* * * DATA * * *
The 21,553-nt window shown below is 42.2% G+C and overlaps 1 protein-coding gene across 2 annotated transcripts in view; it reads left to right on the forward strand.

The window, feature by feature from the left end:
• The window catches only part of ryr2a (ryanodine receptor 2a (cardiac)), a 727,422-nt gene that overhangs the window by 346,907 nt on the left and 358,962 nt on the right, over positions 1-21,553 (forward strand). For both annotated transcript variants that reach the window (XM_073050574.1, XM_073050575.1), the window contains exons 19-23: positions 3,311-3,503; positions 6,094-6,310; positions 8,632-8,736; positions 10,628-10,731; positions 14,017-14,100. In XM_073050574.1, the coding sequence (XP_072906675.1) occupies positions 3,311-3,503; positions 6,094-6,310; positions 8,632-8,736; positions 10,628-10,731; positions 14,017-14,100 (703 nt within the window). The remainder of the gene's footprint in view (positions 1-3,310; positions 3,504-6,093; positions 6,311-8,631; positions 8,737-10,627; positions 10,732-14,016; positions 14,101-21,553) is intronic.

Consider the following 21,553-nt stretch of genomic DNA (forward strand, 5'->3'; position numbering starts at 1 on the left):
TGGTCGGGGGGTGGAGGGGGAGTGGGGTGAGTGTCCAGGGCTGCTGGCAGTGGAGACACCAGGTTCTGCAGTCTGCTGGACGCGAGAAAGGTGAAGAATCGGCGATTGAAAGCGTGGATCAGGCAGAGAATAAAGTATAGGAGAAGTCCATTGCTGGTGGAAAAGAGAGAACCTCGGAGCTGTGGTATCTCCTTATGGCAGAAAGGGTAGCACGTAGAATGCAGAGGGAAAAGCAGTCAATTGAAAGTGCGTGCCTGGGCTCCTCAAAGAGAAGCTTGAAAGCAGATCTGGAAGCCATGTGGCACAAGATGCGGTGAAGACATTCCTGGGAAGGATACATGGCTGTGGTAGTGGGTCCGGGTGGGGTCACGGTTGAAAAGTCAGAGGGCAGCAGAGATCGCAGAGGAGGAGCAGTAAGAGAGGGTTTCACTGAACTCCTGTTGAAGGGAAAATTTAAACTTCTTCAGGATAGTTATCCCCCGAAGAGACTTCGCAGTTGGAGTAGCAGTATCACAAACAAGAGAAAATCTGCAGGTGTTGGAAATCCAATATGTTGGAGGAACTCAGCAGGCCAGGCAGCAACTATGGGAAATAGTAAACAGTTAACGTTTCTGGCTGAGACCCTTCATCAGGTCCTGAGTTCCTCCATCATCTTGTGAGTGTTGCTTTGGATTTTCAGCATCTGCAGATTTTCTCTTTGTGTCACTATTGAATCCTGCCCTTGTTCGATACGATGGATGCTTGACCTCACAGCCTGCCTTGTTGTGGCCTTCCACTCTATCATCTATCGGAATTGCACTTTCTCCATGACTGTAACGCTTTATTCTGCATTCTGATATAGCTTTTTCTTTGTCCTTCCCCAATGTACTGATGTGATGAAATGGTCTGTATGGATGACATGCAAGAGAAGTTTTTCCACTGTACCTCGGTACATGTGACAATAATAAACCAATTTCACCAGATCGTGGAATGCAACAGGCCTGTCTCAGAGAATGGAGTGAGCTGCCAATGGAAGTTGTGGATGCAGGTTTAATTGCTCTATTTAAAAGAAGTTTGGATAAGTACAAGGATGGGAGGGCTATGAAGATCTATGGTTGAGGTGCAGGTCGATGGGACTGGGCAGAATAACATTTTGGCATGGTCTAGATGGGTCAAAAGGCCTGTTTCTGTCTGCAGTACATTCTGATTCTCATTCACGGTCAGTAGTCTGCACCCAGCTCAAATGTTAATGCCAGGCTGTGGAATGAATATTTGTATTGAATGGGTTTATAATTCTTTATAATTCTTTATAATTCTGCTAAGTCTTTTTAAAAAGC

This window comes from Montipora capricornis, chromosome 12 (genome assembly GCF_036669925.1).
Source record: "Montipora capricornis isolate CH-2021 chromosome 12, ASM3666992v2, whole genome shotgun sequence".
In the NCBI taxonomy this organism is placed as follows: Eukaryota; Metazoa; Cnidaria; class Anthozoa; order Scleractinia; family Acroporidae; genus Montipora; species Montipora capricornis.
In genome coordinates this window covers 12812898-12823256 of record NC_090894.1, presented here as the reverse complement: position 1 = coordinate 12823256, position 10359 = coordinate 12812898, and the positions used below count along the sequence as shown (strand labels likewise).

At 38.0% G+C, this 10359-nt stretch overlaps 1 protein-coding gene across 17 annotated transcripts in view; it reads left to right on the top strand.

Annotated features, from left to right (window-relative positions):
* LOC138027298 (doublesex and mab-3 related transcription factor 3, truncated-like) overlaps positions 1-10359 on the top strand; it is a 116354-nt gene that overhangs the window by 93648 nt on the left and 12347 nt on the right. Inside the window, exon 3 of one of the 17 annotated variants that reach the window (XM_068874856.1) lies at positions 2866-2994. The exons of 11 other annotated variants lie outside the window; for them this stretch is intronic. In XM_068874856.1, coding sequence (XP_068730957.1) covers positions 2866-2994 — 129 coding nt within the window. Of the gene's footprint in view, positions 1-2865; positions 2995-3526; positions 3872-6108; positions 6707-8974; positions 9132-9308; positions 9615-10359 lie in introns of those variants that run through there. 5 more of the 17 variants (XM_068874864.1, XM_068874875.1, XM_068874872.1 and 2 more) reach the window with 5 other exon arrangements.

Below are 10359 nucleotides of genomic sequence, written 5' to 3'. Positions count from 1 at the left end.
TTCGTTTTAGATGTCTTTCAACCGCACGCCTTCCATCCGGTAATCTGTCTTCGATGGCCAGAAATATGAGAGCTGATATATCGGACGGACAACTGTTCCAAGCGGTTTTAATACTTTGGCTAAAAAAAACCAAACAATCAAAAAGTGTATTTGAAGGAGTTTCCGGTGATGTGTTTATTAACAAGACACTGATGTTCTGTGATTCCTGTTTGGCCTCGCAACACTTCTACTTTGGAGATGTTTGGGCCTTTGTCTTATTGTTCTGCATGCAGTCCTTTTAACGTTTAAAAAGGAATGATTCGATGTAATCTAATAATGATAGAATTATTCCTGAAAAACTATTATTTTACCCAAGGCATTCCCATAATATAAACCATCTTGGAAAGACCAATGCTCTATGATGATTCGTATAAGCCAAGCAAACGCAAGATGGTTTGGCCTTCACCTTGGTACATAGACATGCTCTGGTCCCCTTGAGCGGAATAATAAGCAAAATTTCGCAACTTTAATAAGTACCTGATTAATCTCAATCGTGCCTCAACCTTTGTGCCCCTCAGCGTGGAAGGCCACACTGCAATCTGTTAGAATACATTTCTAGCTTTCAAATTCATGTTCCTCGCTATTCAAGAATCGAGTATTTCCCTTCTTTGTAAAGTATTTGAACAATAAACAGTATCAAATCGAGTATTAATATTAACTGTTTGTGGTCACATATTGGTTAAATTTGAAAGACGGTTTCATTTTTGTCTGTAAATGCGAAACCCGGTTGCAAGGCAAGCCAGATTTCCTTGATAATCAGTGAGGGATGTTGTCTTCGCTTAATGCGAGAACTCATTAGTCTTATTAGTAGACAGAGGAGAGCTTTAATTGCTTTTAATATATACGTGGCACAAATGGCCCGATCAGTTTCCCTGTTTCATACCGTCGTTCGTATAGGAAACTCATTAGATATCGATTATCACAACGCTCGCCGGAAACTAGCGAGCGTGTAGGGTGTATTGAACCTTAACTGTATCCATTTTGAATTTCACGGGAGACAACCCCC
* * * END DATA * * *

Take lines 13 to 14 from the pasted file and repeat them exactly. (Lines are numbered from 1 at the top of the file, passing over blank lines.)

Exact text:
Below are 10359 nucleotides of genomic sequence, written 5' to 3'. Positions count from 1 at the left end.
TTCGTTTTAGATGTCTTTCAACCGCACGCCTTCCATCCGGTAATCTGTCTTCGATGGCCAGAAATATGAGAGCTGATATATCGGACGGACAACTGTTCCAAGCGGTTTTAATACTTTGGCTAAAAAAAACCAAACAATCAAAAAGTGTATTTGAAGGAGTTTCCGGTGATGTGTTTATTAACAAGACACTGATGTTCTGTGATTCCTGTTTGGCCTCGCAACACTTCTACTTTGGAGATGTTTGGGCCTTTGTCTTATTGTTCTGCATGCAGTCCTTTTAACGTTTAAAAAGGAATGATTCGATGTAATCTAATAATGATAGAATTATTCCTGAAAAACTATTATTTTACCCAAGGCATTCCCATAATATAAACCATCTTGGAAAGACCAATGCTCTATGATGATTCGTATAAGCCAAGCAAACGCAAGATGGTTTGGCCTTCACCTTGGTACATAGACATGCTCTGGTCCCCTTGAGCGGAATAATAAGCAAAATTTCGCAACTTTAATAAGTACCTGATTAATCTCAATCGTGCCTCAACCTTTGTGCCCCTCAGCGTGGAAGGCCACACTGCAATCTGTTAGAATACATTTCTAGCTTTCAAATTCATGTTCCTCGCTATTCAAGAATCGAGTATTTCCCTTCTTTGTAAAGTATTTGAACAATAAACAGTATCAAATCGAGTATTAATATTAACTGTTTGTGGTCACATATTGGTTAAATTTGAAAGACGGTTTCATTTTTGTCTGTAAATGCGAAACCCGGTTGCAAGGCAAGCCAGATTTCCTTGATAATCAGTGAGGGATGTTGTCTTCGCTTAATGCGAGAACTCATTAGTCTTATTAGTAGACAGAGGAGAGCTTTAATTGCTTTTAATATATACGTGGCACAAATGGCCCGATCAGTTTCCCTGTTTCATACCGTCGTTCGTATAGGAAACTCATTAGATATCGATTATCACAACGCTCGCCGGAAACTAGCGAGCGTGTAGGGTGTATTGAACCTTAACTGTATCCATTTTGAATTTCACGGGAGACAACCCCC